Somehow, I managed to convince my erstwhile employer to buy a HoloLens device. In fact, they got two, and they arrived very early in the release cycle early June 2016. In preparation I already trained myself in HoloLens development. After a few days I had my first self-made simple app, three months later I had my first HoloLens app in the store – it shows air traffic around Amsterdam Schiphol airport in 3D around you. It even made it to Windows weekly. I spent a lot of time demo-ing HoloLens. We even did a few commercial projects, and my future in Mixed Reality seemed secure.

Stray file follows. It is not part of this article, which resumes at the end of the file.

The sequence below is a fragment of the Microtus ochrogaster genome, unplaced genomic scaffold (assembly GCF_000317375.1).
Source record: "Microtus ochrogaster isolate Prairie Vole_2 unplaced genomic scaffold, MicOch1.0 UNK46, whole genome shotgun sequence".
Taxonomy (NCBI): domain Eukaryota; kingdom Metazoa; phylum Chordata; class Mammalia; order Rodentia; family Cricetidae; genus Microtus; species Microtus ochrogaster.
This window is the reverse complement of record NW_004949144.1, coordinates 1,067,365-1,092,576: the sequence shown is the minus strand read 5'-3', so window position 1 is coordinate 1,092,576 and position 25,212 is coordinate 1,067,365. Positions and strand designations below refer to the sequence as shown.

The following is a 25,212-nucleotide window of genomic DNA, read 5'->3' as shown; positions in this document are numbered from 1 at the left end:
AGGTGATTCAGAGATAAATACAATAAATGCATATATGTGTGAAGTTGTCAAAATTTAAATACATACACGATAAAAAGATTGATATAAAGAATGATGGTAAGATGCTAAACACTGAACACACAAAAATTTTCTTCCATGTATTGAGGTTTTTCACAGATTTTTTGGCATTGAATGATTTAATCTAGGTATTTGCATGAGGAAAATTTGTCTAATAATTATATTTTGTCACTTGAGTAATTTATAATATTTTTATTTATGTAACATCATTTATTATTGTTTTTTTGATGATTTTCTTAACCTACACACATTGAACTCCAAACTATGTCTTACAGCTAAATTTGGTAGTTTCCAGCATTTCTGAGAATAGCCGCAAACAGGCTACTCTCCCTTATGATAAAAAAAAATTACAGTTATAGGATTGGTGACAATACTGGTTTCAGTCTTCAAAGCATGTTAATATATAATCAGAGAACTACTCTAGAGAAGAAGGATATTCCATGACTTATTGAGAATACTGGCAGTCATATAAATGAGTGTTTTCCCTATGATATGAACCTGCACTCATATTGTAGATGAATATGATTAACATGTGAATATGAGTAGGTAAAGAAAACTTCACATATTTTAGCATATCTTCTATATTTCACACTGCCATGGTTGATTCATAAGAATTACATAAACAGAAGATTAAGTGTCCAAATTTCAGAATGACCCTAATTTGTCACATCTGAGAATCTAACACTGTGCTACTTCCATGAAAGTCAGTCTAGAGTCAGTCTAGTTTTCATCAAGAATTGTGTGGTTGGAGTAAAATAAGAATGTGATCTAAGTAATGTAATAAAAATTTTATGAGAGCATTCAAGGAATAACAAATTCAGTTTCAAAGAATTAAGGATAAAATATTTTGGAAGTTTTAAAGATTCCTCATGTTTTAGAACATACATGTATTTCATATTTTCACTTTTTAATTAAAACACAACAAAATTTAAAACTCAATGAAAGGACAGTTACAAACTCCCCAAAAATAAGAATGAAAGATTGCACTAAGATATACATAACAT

Or so I thought. It ended abruptly on a bleak February morning in 2018, when I was told by our management that although the HoloLens PR opportunities were great, the monetary value of those opportunities did not seem not as good, and that our company's mixed reality activities would have to end. I decided to keep following my star, left the company and teamed up with my fellow MVP and friend Alexander Meijers, who described his journey a short time ago. I won’t repeat what he said, but we did a great few projects together, most notably the deck marking and the scaffolding project he described. But alas, then COVID-19 happened – and once again Mixed Reality came to a screeching halt – just before the long-awaited HoloLens 2 devices arrived.